10 - Curse of the Black Spot (Series 6, Episode 3)
Written by Steve Thompson.

Eleven, Amy and Rory are a trio who, in Season 5, were developed as a fun alternative to previous companions. Eleven wasn't the authority figure that previous Doctors had been; instead, he came off as a weird mate to two fun hipsters. While this worked in Series 5, in Series 6 it starts to become jarring. I started to hate Eleven's humour, and the way that the series would excuse some of his more morally questionable actions in the name of "fun" and spectacle. Soon, on top of the that, the individual episodes would begin to suffer when the series' mytharc began to colour every aspect of production. While we will explore more of that later, what comes first on this list is the painfully mediocre Curse of the Black Spot.

I was initially excited for this story - it's got pirates and magic, as well as Hugh Bonneville and Lily Cole (who at 15 I liked for two very different reasons). The episode's main concept actually works fairly well  - a pirate curse which sends a Siren to destroy those who are injured is, in actual fact, the workings of an alien medical system trying to heal members of the crew. The problems come in the execution. Everything goes well until we actually reach the alien ship and Rory is almost drowned, leading to a long, drawn-out scene where we are meant to be sad and actually believe that Rory is going to die, even though by this point in Moffat's tenure they had pulled this trick about six times. This is just one facet of an overall problem Moffat's era has with believable stakes, with Moffat's inability to actually kill a main character lasting into the final episode of his tenure.

And, on top of all that, the issue I and others have had is that it isn't particularly memorable. A lot of the other episodes in this season have had very iconic images, whereas the pirate theme is such stale window-dressing that I'm not sure people even remember it as "the pirate one". Maybe "the one on the boat with the supermodel". While it was initially this mediocrity that got it put on this list, the melodrama was what ensured it stayed here.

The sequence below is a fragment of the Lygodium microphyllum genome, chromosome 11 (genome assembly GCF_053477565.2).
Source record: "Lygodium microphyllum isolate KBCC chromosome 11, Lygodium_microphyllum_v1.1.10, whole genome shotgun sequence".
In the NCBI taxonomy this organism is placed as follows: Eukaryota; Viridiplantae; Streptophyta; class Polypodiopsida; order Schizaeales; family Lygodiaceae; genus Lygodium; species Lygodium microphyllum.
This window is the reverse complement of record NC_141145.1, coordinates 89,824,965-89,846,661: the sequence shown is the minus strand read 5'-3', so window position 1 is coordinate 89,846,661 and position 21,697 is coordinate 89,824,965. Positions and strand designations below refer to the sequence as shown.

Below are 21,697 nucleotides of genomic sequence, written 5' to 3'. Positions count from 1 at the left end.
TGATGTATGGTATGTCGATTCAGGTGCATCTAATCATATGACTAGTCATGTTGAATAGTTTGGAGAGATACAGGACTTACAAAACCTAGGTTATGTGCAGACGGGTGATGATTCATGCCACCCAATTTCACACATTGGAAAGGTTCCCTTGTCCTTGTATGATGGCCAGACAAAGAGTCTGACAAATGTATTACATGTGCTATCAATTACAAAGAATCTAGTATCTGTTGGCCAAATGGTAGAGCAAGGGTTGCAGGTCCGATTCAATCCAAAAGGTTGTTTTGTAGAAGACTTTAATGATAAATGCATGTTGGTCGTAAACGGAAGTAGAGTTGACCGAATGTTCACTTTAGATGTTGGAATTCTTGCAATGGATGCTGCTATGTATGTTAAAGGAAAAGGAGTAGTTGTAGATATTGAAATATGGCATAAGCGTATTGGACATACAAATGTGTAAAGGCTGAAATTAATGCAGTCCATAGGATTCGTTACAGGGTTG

Honourable mention: Night Terrors, which is just as bland and ridiculous but at least tries to be scary with some competence.

How The Moff Stole Christmas
9 - The Doctor, The Widow and the Wardrobe (Series 7, First Christmas Special)
Written by Steven Moffat.
"You and me, Cyril, we're weak. But she's female."

Doctor Who is cursed with bad Christmas specials, it's just the case. They've tried to offset this in recent years by having important plot things happen in them, but before they tried this, there was this episode. Doctor-Widow-Wardrobe is full of so many odd things that I'm actually surprised that the thing that immediately comes to mind when I look back on it was how exceedingly dull it was. This episode might be lower on the list if it weren't for its bizarre sexual politics and for the fact that this is the start of Series 7, the series that took two years to finally end.

It feels very much like Moffat trying to convince us, and not too successfully, that he is a feminist.
The climax of the episode has guest character Madge save the day because the aliens see her as the strongest member of the group. This is because she is a mother, and women are strong and better than men because they can be mothers. Aside from the fact that motherhood is not the only thing that defines a woman's worth, the outright statement of "we're weak, but she's female" is such a clear attempt to dispel the discussion of the thoroughly unpleasant things that Moffat wrote previously. "Look, he said that women were great. He must be feminist." That falls through though when we see the backstory, where the most romantic way he can think of having Madge and her husband get together is him stalking her until she is worn down by his constant harassment.